Others are from the camp of "Awww shoot. You ain't gonna' hurt nuthin'".

I always err on the side of caution, but it'd be nice to run the fridge during an 8 hour drive across the desert.

So which is it?


This is a DUMB QUESTION with an OBVIOUS ANSWER!!! DUH!!

I own a mobil Steam cleaning fleet so I have a thorough background and understanding of the propane systems, components, etc, thus, I feel qualified to make an opinion here.

*Propane delivery trucks run on propane
*Schwann's Ice cream trucks and all their refrigeration systems run off propane
*In the 19-80's, Propane powered vehicles was very popular.
*Some Motorhomes today run off flex fuel, gas and LP.

Obviously, if it was dangerous, the last person earth doing this would be the delivery trucks owned by the LP disatributor, Thus, we can safely conclude it equally safe to have your LP Gas on as it is to have your gasoline tanks turned on. The Department of Transportation (DOT) has specific recomendations and guildlines regarding this subject and ALL RV LP tanks MUST HAVE A DOT CERTIFICATION to be sold.

Now, to understand the mechanics of LP in mobil applications, lets look at how the system works. First of all we have the tank itself. Inside the tank is a safety device known as Overflow Protection Device (OPD) for short. This prevents overfilling which could over-pressurize the system. Second, the on/off valve itself has an "Excessive Release" shutoff device. This device will sense when excessive release occurs (such as in a colision or car broadside accident) and will internally plug up the gas valve internally thus shutting down the tank. These 2 devices occur regardless if you are drawing vapor or liquid gas(Liquid LP is used as motor fuel while vapor is used for your furnace, refrige, stove, etc).

The next systems we have is the actual lines or hoses coming from the tank as well as the propane tank pressure regulator. A mobil tank is required to have a 2-stage pressure regulator where as a stationary tank (like a gas grill, etc) is not. If you look at a gas grill, you will see that the regulator(the round thing just off the tank) has only one bump whereas the regulator coming off your mobil RV tank has 2 bumps. This is a 2-stage regulator and what it does differently is this; when a mobil tank is being sloshed around as you drive down the highway, occasionally, liquid LP gets splashed into the propane lines designated for vapor. In a 2 stage regulator, the first stage regulates the liquid into a vapor while the 2nd stage regulates the high vapor pressure down to the correct pressure of 11inches of water column.
If you have a trailer, you may not have a 2 stage regulator if not required because trailers have upright propane bottles where as motorhomes have horizontal Belly tanks. If you are worried about liquid getting into your system, switch to a 2-stage regulator[u]

So, if a propane delivery company leaves his tank on, it's because of safety modifications that have been made. If your tank receives a direct hit in an accident, the tank is designed to self seal itself etc and prevent gas leaks and explosions. The 2 stage regulators prevent the other problem of liquid LP getting into the lines which can seriously damage yor propane appliances.

Several other interesting and helpful articles may be found under this writers username.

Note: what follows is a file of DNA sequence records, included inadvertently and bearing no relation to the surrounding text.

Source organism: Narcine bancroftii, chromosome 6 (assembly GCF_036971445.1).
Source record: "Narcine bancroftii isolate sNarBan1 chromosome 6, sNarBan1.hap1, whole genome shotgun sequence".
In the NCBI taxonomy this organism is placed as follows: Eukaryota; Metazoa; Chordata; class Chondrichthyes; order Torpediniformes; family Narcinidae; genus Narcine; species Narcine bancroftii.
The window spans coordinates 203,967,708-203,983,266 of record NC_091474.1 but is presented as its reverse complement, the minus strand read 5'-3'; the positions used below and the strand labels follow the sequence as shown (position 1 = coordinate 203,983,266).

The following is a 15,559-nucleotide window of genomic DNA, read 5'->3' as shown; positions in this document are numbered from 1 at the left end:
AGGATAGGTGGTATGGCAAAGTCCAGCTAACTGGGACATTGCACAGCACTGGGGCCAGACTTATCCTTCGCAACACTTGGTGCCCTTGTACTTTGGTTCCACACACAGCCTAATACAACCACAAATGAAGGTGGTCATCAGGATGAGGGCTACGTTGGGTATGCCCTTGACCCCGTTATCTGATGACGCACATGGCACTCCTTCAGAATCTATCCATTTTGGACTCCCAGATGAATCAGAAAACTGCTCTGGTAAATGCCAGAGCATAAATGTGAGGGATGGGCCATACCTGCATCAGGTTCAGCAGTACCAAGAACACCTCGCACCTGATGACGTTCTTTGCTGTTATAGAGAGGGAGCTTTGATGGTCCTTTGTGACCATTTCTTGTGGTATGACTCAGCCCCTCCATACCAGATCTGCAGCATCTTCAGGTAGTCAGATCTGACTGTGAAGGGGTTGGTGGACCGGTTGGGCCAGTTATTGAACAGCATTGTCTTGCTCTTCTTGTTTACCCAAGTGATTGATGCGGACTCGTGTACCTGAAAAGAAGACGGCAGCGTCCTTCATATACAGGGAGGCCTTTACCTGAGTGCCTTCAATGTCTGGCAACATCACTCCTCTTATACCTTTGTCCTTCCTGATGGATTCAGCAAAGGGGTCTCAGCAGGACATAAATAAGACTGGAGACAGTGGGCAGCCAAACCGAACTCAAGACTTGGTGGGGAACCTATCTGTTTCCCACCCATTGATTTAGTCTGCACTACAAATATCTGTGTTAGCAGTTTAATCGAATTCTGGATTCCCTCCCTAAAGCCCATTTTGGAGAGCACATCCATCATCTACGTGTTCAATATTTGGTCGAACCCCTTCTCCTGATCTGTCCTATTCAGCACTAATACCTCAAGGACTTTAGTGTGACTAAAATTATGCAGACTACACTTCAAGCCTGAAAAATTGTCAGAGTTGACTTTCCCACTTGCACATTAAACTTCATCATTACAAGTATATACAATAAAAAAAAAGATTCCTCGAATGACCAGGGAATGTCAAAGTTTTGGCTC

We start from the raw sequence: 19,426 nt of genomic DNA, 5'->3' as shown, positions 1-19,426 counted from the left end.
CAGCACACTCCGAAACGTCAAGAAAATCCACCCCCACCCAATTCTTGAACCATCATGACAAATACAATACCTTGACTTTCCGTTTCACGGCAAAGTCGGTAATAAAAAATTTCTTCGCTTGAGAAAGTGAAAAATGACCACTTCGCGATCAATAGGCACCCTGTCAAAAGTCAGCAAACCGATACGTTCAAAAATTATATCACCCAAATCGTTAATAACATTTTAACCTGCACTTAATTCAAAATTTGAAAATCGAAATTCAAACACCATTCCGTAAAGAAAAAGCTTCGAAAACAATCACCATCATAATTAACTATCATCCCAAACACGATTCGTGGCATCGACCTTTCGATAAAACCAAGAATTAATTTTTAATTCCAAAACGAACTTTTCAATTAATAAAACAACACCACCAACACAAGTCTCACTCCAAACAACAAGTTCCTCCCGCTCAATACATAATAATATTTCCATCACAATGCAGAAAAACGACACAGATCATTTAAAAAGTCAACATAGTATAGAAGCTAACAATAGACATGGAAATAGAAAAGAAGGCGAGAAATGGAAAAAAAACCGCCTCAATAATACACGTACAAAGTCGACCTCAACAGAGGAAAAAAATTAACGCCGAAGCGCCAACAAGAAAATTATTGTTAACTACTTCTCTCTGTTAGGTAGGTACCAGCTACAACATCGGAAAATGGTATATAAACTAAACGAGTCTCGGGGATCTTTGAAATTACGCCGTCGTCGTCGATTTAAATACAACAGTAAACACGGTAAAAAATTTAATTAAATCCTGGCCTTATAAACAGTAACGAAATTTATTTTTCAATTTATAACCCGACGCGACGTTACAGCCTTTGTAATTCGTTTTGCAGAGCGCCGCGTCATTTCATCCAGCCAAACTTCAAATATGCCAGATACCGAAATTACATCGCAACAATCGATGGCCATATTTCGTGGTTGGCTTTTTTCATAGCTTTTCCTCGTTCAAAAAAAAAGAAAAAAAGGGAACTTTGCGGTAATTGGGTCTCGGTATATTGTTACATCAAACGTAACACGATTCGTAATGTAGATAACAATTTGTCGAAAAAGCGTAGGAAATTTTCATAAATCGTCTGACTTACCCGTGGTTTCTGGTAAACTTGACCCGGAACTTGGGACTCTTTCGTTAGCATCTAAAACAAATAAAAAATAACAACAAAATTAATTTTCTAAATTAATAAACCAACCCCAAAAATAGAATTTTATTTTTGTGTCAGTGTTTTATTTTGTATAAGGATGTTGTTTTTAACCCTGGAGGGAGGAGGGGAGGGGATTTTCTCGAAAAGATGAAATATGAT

Click to view attachment
ddbradley952
QUOTE(gwbischoff @ Aug 22 2007, 07:00 PM) *

Ok, common sense and most people (myself included) say not to run down the road with your propane on.

Others are from the camp of "Awww shoot. You ain't gonna' hurt nuthin'".

I always err on the side of caution, but it'd be nice to run the fridge during an 8 hour drive across the desert.

So which is it?




***************EXPLODING PROPANE REFRIGERATORS*************


Shut your tank off when filling to prevent over pressurizing the appliances on hte other end of the lines.

Next, the issue of exploding refrigerators was not a from propane gas, but from a refrigerant leak caused by a hairline crack in a weld on the refrigeration tubes.

Norcold and Dometic had a recall from a problem that went as follows. The 120 Volt AC element was originally 325 watts. They decided to make the element bigger, 350 watts. Either this excessive heat or a defect in the welding of the coolant bowl caused a hairline crack in a percentage of these 350 watt units. The flammable refrigeration gas inside the coils could then leak out of the crack and the refrigerator would then stop working. If there was an ignition source (pilot) and the refrigeration leak was large and fast, the refrigeration gas could ignite.

Those two values could virtually only happen when you abruptly went from the AC Electric mode to the propane mode as if when you pull out of the campgrounds and unplug the shoreline cord and your refrigerator was in the automatic mode. You still would need to have the incorrect (recalled) 350 watt element.

What's somewhat reassuring to know is a simple law of physics that goes like this; Heat cracks generally occure from excessive and uneven heating of a brittle surface. Glass is a great example of this because we all have seen the glass blower heat glass to melting without breaking. He can only acomplish this by heating the glass evenly. Therefore, we could conclude the following: If the refrigerant controls in the back side (the hot side) were very cold (like in fall or winter) and the electric element in question were turned on, the likelihood of a crack would be greater than any other time in using the refrigerator. You still would have to then suddenly switch to the propane mode at the near-exact time the crack occured and the crack would have to be great enough to expell enough refrigerant gas to ignite. If it was windy outside or you were drivinf down the highway, the air circulation should disrupt the ignition through ventilation.